By Lise Alves, Contributing Reporter
MIAMI BEACH, FLORIDA – Canadian Prime Minister, Justin Trudeau, has announced last week it will ban single-use plastics by the beginning of 2021. The ban is expected to reduce by three million tons the amount of plastic waste thrown away by the country every year.
“Canadians know first-hand the impacts of plastic pollution, and are tired of seeing their beaches, parks, streets, and shorelines littered with plastic waste,” said Prime Minister Trudeau during the announcement in Quebec.
“We have a responsibility to work with our partners to reduce plastic pollution, protect the environment, and create jobs and grow our economy. We owe it to our kids to keep the environment clean and safe for generations to come,” said Trudeau.
The ban will include bags, plastic straws, cotton swabs, plates and cutlery. Fast-food containers and cups made of polystyrene, which is similar to styrofoam, will also be banned.
Calling plastic pollution a global challenge that requires ‘immediate action’, the Prime Minister said that plastic waste litters parks and beaches, pollutes rivers, lakes, and oceans, and kills marine animals.
Environmentalists estimate that one million birds and over 100,000 sea mammals worldwide are injured or die every year when they mistake plastic for food or become entangled in the waste.
“We’ve reached a defining moment, and this is a problem we simply can’t afford to ignore. With the longest coastline in the world and one-quarter of the world’s freshwater, Canada has a unique responsibility, and an opportunity, to lead in reducing plastic pollution,” Trudeau argued.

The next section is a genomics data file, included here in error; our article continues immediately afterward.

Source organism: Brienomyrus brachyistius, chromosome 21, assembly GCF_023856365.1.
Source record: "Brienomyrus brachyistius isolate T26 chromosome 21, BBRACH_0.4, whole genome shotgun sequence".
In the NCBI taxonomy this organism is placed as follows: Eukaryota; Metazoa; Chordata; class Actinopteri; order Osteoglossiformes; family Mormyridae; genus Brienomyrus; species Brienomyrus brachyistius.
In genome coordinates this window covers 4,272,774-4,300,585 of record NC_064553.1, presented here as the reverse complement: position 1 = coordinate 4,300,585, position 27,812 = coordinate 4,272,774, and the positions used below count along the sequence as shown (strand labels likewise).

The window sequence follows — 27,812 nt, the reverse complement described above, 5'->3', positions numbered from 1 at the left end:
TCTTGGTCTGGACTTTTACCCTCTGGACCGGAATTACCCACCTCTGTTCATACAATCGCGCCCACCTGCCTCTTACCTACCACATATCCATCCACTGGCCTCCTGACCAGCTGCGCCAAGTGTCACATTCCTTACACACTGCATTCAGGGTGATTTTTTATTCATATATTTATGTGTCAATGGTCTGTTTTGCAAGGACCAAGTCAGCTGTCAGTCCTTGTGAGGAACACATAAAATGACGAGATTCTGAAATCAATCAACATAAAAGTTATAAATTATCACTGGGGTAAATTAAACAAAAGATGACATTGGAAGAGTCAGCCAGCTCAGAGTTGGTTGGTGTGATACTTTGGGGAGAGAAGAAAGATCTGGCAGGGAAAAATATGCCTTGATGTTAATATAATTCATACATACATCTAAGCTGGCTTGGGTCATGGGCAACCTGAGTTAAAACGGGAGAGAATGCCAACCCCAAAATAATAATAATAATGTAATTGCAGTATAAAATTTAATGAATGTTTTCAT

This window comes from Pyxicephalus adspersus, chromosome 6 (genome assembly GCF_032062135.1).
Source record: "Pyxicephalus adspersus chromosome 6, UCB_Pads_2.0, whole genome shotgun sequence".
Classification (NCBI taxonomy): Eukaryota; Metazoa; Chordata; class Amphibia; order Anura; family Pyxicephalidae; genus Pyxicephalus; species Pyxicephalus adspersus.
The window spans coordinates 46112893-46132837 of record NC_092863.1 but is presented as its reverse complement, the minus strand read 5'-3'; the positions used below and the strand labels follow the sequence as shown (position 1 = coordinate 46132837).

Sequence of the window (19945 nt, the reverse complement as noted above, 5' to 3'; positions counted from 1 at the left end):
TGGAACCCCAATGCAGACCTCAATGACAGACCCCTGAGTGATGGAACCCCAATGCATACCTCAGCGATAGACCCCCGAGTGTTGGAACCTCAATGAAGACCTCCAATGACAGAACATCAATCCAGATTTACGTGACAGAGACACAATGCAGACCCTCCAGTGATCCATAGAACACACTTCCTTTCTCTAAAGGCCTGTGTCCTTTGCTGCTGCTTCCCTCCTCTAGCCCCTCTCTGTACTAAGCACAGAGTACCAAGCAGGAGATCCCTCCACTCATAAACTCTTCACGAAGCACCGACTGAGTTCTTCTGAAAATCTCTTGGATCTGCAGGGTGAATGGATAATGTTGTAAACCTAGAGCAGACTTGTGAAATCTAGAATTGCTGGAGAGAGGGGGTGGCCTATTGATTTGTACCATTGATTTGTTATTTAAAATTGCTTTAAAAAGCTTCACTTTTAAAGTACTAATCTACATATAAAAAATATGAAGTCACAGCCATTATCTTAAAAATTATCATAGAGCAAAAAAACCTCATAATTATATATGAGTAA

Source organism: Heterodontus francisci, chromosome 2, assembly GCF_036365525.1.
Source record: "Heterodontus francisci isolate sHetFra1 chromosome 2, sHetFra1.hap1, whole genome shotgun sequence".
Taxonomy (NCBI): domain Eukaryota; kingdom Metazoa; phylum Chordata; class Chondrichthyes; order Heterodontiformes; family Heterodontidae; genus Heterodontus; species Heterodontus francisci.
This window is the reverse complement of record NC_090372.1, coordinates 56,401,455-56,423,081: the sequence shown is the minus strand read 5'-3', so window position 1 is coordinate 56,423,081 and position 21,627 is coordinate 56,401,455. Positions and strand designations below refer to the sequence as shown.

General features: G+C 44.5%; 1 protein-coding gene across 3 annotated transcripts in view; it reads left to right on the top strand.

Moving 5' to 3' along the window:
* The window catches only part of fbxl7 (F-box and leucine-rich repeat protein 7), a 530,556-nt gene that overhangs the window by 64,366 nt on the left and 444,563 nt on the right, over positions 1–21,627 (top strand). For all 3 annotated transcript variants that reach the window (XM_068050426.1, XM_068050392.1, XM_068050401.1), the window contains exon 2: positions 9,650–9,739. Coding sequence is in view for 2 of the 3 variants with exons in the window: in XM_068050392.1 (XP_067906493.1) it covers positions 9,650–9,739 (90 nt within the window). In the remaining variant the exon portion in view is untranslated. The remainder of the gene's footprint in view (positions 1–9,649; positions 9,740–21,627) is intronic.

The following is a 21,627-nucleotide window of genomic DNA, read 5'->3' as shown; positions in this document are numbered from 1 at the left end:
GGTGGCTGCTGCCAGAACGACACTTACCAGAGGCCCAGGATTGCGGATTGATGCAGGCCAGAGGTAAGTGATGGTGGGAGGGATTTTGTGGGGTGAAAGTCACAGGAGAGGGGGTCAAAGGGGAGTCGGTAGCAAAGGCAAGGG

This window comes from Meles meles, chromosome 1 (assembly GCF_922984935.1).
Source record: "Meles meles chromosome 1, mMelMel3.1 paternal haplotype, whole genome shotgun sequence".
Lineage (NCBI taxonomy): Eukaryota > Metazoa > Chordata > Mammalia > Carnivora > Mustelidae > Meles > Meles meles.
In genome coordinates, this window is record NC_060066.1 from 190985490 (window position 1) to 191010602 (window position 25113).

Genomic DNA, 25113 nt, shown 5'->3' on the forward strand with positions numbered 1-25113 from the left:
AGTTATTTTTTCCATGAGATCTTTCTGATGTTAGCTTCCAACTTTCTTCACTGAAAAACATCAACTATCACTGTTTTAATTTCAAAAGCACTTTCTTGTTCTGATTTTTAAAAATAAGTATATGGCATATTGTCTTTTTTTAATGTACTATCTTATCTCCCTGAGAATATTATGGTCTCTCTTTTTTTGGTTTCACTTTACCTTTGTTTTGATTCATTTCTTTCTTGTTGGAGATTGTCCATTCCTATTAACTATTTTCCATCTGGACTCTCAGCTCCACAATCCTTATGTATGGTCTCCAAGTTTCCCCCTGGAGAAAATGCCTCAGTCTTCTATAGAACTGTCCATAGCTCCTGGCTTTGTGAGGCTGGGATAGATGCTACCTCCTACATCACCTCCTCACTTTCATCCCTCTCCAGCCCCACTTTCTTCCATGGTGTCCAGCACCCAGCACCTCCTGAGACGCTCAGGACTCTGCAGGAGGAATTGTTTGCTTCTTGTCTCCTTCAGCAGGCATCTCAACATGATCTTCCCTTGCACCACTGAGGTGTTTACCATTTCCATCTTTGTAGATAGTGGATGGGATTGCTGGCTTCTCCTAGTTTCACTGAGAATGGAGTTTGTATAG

Some places such as Deep Cove in British Columbia, Fogo Island and Montreal are banning the use of plastic straws, bottles and bags, but environmentalists say that there needs to be a concentrated, national effort.
A report released earlier this year, commissioned by Environment and Climate Change Canada, showed that only nine percent of plastic waste was recycled in Canada in 2016 while 87 percent ended up in landfills.
According to the government agency, Canadians throw away more than 34 million plastic bags every day. Canadian officials say the list of banned plastic materials by the Canadian government will be similar to that banned by the European Union in May.
Last year, at the G7 in Quebec, the Canadian leader had announced a Canada-led Ocean Plastics Charter. The new measure is also expected to support the Canada’s action plan to implement the nationwide Strategy on Zero Plastic Waste.
Catherine McKenna, Canada’s Minister of Environment and Climate Change, said the Strategy on Zero Plastic Waste is expected to create opportunities that will increase competitiveness in new business models, product design solutions, and waste prevention technologies.
“Taking these steps will help create tens of thousands of middle-class jobs and make our economy even stronger—while protecting fish, whales, and other wildlife, and preserving the places we love,” she last week to reporters.
Last week’s announcement comes a few months before the October’s general election, where issues like climate change and pollution are widely expected to be among voters’ top concerns.
With the ban, Canada will be the second country in the Americas to ban plastic bags. In February, Chile became the first Latin American country to prohibit plastic bag use in all shops and supermarkets.